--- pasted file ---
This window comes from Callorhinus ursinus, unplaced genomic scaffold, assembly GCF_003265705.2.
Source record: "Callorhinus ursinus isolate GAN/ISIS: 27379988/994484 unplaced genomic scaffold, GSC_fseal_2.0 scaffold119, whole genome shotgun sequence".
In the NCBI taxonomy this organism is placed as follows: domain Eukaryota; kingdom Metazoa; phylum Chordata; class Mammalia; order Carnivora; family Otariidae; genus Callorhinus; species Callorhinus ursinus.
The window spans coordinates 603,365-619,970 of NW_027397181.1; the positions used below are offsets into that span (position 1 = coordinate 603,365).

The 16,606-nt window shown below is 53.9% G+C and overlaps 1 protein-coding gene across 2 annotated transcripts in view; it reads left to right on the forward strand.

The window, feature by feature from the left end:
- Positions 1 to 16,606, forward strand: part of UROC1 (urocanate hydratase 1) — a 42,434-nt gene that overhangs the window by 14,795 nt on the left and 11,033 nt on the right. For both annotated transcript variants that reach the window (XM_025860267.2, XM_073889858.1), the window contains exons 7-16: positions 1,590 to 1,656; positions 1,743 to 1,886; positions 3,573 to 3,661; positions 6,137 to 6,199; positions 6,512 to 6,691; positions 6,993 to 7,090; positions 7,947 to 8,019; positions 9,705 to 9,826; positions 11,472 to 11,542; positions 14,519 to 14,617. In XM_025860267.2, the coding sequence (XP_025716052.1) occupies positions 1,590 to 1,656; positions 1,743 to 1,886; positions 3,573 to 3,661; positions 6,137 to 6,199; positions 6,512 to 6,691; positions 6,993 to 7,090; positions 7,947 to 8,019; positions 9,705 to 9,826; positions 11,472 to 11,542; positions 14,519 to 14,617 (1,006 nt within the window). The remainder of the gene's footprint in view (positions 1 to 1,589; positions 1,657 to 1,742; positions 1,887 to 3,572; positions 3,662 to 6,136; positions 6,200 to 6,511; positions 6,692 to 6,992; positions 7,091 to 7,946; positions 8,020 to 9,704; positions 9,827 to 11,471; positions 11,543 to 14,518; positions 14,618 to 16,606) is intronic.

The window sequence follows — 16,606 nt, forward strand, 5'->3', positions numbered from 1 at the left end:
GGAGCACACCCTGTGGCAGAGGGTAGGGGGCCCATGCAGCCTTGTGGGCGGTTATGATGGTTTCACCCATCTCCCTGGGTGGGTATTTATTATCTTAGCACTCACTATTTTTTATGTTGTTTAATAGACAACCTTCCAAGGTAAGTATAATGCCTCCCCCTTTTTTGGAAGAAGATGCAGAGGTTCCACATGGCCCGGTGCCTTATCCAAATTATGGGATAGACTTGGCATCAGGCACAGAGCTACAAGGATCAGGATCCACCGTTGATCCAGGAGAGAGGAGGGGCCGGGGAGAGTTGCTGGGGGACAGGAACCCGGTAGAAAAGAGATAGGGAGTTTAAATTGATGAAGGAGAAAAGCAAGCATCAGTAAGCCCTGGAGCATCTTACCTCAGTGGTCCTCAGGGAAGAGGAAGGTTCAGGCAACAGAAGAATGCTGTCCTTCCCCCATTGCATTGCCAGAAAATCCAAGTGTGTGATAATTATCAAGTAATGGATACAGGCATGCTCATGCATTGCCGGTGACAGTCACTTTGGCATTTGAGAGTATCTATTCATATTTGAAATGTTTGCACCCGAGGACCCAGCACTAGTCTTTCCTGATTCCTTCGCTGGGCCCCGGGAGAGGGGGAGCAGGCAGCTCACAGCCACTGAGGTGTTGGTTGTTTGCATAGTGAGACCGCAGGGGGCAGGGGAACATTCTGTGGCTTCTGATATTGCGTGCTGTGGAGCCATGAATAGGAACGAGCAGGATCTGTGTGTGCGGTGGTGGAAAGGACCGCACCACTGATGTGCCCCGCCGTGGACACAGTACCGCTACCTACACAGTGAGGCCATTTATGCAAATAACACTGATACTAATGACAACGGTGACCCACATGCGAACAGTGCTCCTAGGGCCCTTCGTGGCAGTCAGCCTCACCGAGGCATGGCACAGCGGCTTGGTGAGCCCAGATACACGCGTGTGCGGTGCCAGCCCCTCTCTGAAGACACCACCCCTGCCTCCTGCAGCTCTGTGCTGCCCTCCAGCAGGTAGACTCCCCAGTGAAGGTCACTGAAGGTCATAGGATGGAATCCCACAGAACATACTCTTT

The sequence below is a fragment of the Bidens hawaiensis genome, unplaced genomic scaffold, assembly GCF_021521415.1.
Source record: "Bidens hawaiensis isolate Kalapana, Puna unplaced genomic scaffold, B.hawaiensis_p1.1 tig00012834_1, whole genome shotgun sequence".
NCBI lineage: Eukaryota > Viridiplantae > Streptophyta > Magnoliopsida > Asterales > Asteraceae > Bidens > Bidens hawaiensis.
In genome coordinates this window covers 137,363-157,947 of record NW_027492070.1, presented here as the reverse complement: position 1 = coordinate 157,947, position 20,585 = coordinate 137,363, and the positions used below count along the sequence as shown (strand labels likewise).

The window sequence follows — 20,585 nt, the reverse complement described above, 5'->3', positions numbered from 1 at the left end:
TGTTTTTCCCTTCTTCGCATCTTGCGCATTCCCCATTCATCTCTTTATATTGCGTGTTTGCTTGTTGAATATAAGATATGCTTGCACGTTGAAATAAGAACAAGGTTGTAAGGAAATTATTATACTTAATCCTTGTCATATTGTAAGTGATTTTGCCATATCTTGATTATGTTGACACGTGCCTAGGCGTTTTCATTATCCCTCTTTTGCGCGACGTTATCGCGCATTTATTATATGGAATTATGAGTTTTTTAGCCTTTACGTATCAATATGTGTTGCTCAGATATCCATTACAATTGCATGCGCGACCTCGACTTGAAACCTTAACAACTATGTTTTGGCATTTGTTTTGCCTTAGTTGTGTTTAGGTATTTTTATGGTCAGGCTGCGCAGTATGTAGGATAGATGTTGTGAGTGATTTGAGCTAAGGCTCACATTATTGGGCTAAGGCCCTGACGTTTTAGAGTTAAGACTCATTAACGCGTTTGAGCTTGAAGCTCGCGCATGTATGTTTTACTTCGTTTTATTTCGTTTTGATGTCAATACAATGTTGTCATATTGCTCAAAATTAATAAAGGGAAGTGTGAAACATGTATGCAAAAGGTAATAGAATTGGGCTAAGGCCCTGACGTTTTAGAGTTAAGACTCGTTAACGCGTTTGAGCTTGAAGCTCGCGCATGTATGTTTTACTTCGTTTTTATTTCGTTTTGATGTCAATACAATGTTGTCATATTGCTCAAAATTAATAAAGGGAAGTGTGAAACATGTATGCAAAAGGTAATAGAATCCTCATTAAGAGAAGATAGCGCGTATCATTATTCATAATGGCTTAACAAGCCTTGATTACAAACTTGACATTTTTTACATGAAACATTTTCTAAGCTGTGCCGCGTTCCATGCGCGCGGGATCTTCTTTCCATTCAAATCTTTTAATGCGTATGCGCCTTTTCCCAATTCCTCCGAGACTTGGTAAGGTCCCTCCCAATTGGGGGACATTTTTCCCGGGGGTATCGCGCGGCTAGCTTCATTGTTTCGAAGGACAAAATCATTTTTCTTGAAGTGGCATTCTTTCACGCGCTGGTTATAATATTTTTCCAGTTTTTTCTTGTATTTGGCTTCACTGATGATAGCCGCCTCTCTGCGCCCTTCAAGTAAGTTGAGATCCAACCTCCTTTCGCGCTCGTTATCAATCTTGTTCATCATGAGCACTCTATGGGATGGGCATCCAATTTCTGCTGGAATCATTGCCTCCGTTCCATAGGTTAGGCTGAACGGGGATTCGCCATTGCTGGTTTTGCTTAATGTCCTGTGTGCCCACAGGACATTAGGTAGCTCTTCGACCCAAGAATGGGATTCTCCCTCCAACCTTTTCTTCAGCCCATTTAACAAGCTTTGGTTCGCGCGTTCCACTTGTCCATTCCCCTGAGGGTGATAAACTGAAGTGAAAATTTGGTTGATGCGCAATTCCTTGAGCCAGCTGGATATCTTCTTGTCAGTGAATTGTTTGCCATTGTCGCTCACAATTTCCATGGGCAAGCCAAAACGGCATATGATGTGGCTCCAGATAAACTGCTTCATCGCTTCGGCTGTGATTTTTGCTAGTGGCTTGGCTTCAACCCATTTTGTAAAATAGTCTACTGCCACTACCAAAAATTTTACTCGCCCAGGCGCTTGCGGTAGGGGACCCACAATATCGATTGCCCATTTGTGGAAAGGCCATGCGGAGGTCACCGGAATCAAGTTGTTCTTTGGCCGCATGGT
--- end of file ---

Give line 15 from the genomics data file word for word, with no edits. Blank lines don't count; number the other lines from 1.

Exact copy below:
TGTTTTTCCCTTCTTCGCATCTTGCGCATTCCCCATTCATCTCTTTATATTGCGTGTTTGCTTGTTGAATATAAGATATGCTTGCACGTTGAAATAAGAACAAGGTTGTAAGGAAATTATTATACTTAATCCTTGTCATATTGTAAGTGATTTTGCCATATCTTGATTATGTTGACACGTGCCTAGGCGTTTTCATTATCCCTCTTTTGCGCGACGTTATCGCGCATTTATTATATGGAATTATGAGTTTTTTAGCCTTTACGTATCAATATGTGTTGCTCAGATATCCATTACAATTGCATGCGCGACCTCGACTTGAAACCTTAACAACTATGTTTTGGCATTTGTTTTGCCTTAGTTGTGTTTAGGTATTTTTATGGTCAGGCTGCGCAGTATGTAGGATAGATGTTGTGAGTGATTTGAGCTAAGGCTCACATTATTGGGCTAAGGCCCTGACGTTTTAGAGTTAAGACTCATTAACGCGTTTGAGCTTGAAGCTCGCGCATGTATGTTTTACTTCGTTTTATTTCGTTTTGATGTCAATACAATGTTGTCATATTGCTCAAAATTAATAAAGGGAAGTGTGAAACATGTATGCAAAAGGTAATAGAATTGGGCTAAGGCCCTGACGTTTTAGAGTTAAGACTCGTTAACGCGTTTGAGCTTGAAGCTCGCGCATGTATGTTTTACTTCGTTTTTATTTCGTTTTGATGTCAATACAATGTTGTCATATTGCTCAAAATTAATAAAGGGAAGTGTGAAACATGTATGCAAAAGGTAATAGAATCCTCATTAAGAGAAGATAGCGCGTATCATTATTCATAATGGCTTAACAAGCCTTGATTACAAACTTGACATTTTTTACATGAAACATTTTCTAAGCTGTGCCGCGTTCCATGCGCGCGGGATCTTCTTTCCATTCAAATCTTTTAATGCGTATGCGCCTTTTCCCAATTCCTCCGAGACTTGGTAAGGTCCCTCCCAATTGGGGGACATTTTTCCCGGGGGTATCGCGCGGCTAGCTTCATTGTTTCGAAGGACAAAATCATTTTTCTTGAAGTGGCATTCTTTCACGCGCTGGTTATAATATTTTTCCAGTTTTTTCTTGTATTTGGCTTCACTGATGATAGCCGCCTCTCTGCGCCCTTCAAGTAAGTTGAGATCCAACCTCCTTTCGCGCTCGTTATCAATCTTGTTCATCATGAGCACTCTATGGGATGGGCATCCAATTTCTGCTGGAATCATTGCCTCCGTTCCATAGGTTAGGCTGAACGGGGATTCGCCATTGCTGGTTTTGCTTAATGTCCTGTGTGCCCACAGGACATTAGGTAGCTCTTCGACCCAAGAATGGGATTCTCCCTCCAACCTTTTCTTCAGCCCATTTAACAAGCTTTGGTTCGCGCGTTCCACTTGTCCATTCCCCTGAGGGTGATAAACTGAAGTGAAAATTTGGTTGATGCGCAATTCCTTGAGCCAGCTGGATATCTTCTTGTCAGTGAATTGTTTGCCATTGTCGCTCACAATTTCCATGGGCAAGCCAAAACGGCATATGATGTGGCTCCAGATAAACTGCTTCATCGCTTCGGCTGTGATTTTTGCTAGTGGCTTGGCTTCAACCCATTTTGTAAAATAGTCTACTGCCACTACCAAAAATTTTACTCGCCCAGGCGCTTGCGGTAGGGGACCCACAATATCGATTGCCCATTTGTGGAAAGGCCATGCGGAGGTCACCGGAATCAAGTTGTTCTTTGGCCGCATGGT